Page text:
Skip to main content

Decanter’s top Rhône wines under £20

The moratorium is over. Decanter’s December issue has been published and I can announce our successes in the recent tasting undertaken by their Rhône expert, Matt Walls who has recently returned from a year and a half in the region.

If you look on today (November 2020), you will see a link to ‘Top Côtes du Rhône wines under £20’. What the article doesn’t tell you is that the brief of its writer was to taste and rate wines from across the valley in that price range and that the top scoring white wine was actually a Ventoux. No prizes for guessing that it was Château Juvenal’s 2019 ‘Ribes de Vallat’ Blanc, awarded 91 points, which, at £12.60 is also the best value of any of the white wines on the list:

'From 30- to 40-year-old vines grown on granite south-facing slopes; half of the wine is matured for six months in demi-muid leaving no overt oakiness to the aromatics. Full-bodied, rich and opulent style, very ripe and fulsome. Some mango and pineapple juice. Unmistakenly southern Rhône, this is quite a mouthful but its remarkably balanced considering with a tensile core. Organic.' (Matt Walls, Decanter 12/20)

Not far behind, on 90 points, was a wine with an even lowlier status: Domaine Ste-Anne’s Vin de France 2019 Viognier which, at £13.80, must be far and away the best example of this variety at such an attractive price point. Where, outside Condrieu (prices north of £30) can you get Viognier of this quality in the region?

'Grown on cancerous soil, this is a nicely measured style, medium-to-full-bodied with good freshness and ample body and richness, as you'd expect from a southern Rhône Viognier. White spring flowers on the nose, a little gooseberry and fresh pear on the palate. Well-balanced and vivacious with a subtle mineral line.' (Matt Walls, Decanter 12/20)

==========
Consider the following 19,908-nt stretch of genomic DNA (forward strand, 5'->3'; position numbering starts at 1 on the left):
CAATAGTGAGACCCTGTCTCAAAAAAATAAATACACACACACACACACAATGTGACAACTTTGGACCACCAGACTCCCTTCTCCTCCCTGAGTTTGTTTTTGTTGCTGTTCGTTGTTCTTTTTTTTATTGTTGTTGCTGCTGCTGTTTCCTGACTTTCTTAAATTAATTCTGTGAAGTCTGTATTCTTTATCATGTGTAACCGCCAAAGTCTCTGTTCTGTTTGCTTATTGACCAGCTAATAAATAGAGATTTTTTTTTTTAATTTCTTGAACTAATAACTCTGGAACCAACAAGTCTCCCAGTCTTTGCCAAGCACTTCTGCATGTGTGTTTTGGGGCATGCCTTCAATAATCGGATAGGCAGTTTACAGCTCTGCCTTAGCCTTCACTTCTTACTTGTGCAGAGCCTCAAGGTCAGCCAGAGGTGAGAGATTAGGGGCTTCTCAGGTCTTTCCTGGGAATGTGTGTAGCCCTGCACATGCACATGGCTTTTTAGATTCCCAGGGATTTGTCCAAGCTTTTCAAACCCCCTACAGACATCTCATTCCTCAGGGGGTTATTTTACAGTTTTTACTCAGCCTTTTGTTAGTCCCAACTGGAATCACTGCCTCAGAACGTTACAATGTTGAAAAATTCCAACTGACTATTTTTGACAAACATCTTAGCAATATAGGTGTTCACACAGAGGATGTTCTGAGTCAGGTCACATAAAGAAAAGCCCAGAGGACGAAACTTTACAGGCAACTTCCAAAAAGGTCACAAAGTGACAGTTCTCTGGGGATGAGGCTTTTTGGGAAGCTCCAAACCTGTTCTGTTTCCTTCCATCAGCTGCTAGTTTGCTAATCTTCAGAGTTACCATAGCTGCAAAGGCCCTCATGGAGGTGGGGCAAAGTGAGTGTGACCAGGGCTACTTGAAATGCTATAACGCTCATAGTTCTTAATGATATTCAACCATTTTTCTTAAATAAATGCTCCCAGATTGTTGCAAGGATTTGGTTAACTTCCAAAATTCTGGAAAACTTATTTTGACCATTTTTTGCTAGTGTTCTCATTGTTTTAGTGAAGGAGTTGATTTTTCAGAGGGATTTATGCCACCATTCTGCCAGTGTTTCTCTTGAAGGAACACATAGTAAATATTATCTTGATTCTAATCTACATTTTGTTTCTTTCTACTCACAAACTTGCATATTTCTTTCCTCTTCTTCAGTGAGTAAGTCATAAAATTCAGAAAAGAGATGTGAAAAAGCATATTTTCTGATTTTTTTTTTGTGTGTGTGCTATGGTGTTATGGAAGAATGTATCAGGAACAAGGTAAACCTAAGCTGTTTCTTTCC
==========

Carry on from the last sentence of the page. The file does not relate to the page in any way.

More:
Reds were successful too: Juvenal again (no great surprises for anyone who knows the wines) with its 2017 ‘Ribes de Vallat’ Rouge on 91 points for just £12:

'From 10- to 50-year-old hand-harvested vines on south-facing clay limestone slopes. there's blackcurrant fruit with an uplifting herbal nose, Medium-bodied but seamless. Well-balanced, elegant. Plenty of life left in this yet! Organic.' (Matt Walls, Decanter 12/20)

Also on 91 points, a fully mature wine which at £18, must be a contender for anyone’s Christmas dinner wine: Domaine Brusset’s 2013 Gigondas ‘Le Grand Montmirail’:

'The 2013 vintage was marked by coulure, resulting in a small crop. This is very full-bodied. It still has succulent fruit on the palate, mostly strawberry, and it is taking on woody herbs, smoke, worked leather and menthol. Mature now but won't fall apart any time soon. Food-friendly, great price'. (Matt Walls, Decanter 12/20)

All these wines are available and the couriers are still working during the current lockdown so you can place your orders online or by email ( or call 01638 510803.


Popular posts from this blog

Is this some good news about the lockdown?

Wine stocks have been running low recently. After the dry pasta and paper products flew off the supermarket shelves, it was the turn of the wine aisles to empty and it wasn't long before many people realised they didn't really like what they found there. Rather than give up wine (although, apparently, some people have done precisely that), it soon became clear that wine merchants are in the category of permitted business so many of us saw huge spikes of trade, especially in the run up to Easter weekend. As I say, wine stocks have been running low. It is good news, then, that we have been able to start to replenish our supplies but even better news that our first pallets are coming in today from Italy. I hope this signals that, as we are being told, we are over the worst of the crisis and things will soon start to normalise (not just yet though). I CAMPI is an estate we started to work with a couple of years ago but, for some reason, I never fanfared the arrival of the w

Postcard from Provence

With lockdown more or less over, we made a dash to the other side of the Channel and are currently languishing in the Vaucluse  d épartement , home to the wines of Châteauneuf-du-Pape  et al . Mont Ventoux, known to cyclists the world over, is staring at me as I write, only providing a shield from the sun in the early hours of the morning before the heat hits. Exercise here, recently so highly prized (the French were allowed no further than 1 km from home to exercise during their lockdown), is necessarily limited to a gentle morning stroll around the village to collect bread from the  boulang ère.  In time it may be possible to acclimatise but, looking at the locals, I wouldn’t bet on it. France went into lockdown before us, of course, and came out earlier as well so, if we in the UK are fortunate, what I am seeing is a glimpse into the future. We are welcome here – I know plenty of people with concerns about this but it is the Parisians they fear most here it seems. The UK, until